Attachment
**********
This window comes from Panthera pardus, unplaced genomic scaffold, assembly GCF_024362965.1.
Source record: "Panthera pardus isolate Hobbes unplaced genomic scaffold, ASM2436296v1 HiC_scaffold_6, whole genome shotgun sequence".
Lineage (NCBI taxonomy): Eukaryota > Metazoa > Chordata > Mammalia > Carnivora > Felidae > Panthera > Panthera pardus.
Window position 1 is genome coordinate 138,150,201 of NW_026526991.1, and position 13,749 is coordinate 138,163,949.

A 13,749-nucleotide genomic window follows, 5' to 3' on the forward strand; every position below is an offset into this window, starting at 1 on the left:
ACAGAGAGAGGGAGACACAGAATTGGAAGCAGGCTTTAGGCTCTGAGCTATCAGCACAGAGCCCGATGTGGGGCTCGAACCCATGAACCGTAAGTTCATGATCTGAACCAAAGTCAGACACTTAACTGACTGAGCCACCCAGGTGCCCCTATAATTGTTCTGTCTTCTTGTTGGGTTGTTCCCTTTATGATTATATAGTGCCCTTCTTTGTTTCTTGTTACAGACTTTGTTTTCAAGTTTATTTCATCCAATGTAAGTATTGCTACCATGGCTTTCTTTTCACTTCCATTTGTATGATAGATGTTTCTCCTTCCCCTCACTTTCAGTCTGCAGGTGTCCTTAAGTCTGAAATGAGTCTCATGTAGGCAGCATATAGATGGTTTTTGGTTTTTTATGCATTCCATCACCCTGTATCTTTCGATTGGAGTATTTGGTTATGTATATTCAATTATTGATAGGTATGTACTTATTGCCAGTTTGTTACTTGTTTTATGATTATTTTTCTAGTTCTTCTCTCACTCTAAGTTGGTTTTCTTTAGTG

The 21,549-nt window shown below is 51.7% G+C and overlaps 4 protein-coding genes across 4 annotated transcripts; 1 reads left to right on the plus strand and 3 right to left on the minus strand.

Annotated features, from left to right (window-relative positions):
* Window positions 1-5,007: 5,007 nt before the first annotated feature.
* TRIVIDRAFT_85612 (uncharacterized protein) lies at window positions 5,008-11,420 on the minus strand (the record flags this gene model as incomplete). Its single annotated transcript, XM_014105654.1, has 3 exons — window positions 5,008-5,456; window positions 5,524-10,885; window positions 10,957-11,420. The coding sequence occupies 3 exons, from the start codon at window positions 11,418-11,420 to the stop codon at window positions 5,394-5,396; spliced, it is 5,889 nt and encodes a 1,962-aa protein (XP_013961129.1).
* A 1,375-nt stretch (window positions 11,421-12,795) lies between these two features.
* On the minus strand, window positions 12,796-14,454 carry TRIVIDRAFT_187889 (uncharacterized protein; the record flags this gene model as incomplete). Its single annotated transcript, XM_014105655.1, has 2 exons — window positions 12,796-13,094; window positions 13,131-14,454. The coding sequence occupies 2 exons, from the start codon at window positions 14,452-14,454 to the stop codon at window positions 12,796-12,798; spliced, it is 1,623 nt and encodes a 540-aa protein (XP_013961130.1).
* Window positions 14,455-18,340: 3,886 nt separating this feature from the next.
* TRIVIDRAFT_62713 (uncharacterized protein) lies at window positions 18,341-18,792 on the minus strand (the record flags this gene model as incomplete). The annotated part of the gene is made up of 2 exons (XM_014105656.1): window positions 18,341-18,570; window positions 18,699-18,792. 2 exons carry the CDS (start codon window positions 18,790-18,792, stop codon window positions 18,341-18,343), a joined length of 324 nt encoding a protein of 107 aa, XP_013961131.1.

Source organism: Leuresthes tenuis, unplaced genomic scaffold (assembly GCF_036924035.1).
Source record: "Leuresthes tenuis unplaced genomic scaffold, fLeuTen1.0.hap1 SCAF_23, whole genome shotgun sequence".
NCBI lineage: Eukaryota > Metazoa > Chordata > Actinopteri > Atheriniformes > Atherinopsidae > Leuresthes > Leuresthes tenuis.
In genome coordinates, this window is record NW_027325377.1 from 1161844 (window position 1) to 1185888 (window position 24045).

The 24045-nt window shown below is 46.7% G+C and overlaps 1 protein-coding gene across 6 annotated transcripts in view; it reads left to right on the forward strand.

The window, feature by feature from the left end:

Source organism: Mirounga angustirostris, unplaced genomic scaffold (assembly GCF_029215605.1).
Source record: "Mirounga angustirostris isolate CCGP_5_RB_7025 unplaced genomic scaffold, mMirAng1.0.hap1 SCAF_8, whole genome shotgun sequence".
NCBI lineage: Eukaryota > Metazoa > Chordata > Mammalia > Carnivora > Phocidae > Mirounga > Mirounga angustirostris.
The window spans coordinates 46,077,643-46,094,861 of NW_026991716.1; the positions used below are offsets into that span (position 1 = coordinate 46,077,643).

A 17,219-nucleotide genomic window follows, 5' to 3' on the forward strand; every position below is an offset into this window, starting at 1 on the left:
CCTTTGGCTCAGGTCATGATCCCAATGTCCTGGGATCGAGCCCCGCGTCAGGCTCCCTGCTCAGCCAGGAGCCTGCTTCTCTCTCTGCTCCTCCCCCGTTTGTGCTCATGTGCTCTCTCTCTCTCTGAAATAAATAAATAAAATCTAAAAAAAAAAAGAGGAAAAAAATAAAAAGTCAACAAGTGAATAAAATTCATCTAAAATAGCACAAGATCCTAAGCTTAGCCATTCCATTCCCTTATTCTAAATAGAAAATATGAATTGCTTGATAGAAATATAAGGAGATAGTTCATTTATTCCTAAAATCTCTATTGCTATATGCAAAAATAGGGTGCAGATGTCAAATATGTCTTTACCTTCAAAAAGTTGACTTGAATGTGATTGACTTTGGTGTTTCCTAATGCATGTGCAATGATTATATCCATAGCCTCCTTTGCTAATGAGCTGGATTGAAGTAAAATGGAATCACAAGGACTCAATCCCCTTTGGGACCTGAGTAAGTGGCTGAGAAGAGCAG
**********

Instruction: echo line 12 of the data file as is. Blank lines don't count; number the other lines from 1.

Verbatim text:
* On the minus strand, window positions 12,796-14,454 carry TRIVIDRAFT_187889 (uncharacterized protein; the record flags this gene model as incomplete). Its single annotated transcript, XM_014105655.1, has 2 exons — window positions 12,796-13,094; window positions 13,131-14,454. The coding sequence occupies 2 exons, from the start codon at window positions 14,452-14,454 to the stop codon at window positions 12,796-12,798; spliced, it is 1,623 nt and encodes a 540-aa protein (XP_013961130.1).